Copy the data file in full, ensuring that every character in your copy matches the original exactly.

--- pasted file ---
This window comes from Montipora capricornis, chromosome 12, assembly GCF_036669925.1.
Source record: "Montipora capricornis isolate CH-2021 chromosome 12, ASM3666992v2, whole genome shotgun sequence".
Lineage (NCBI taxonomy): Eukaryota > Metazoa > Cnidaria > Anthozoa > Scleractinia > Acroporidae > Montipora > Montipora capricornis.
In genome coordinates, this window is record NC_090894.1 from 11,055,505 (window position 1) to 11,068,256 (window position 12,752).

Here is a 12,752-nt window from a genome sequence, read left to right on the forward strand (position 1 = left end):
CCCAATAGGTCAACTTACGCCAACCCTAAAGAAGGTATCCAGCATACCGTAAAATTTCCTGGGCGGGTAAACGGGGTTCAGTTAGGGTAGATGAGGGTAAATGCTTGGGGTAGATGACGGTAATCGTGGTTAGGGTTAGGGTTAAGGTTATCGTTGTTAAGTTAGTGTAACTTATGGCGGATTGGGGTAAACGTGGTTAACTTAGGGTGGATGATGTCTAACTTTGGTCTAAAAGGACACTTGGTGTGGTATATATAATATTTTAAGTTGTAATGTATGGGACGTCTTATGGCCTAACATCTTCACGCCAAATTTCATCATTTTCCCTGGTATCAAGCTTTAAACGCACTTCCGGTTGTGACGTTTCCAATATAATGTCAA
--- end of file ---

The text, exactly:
This window comes from Montipora capricornis, chromosome 12, assembly GCF_036669925.1.
Source record: "Montipora capricornis isolate CH-2021 chromosome 12, ASM3666992v2, whole genome shotgun sequence".
Lineage (NCBI taxonomy): Eukaryota > Metazoa > Cnidaria > Anthozoa > Scleractinia > Acroporidae > Montipora > Montipora capricornis.
In genome coordinates, this window is record NC_090894.1 from 11,055,505 (window position 1) to 11,068,256 (window position 12,752).

Here is a 12,752-nt window from a genome sequence, read left to right on the forward strand (position 1 = left end):
CCCAATAGGTCAACTTACGCCAACCCTAAAGAAGGTATCCAGCATACCGTAAAATTTCCTGGGCGGGTAAACGGGGTTCAGTTAGGGTAGATGAGGGTAAATGCTTGGGGTAGATGACGGTAATCGTGGTTAGGGTTAGGGTTAAGGTTATCGTTGTTAAGTTAGTGTAACTTATGGCGGATTGGGGTAAACGTGGTTAACTTAGGGTGGATGATGTCTAACTTTGGTCTAAAAGGACACTTGGTGTGGTATATATAATATTTTAAGTTGTAATGTATGGGACGTCTTATGGCCTAACATCTTCACGCCAAATTTCATCATTTTCCCTGGTATCAAGCTTTAAACGCACTTCCGGTTGTGACGTTTCCAATATAATGTCAA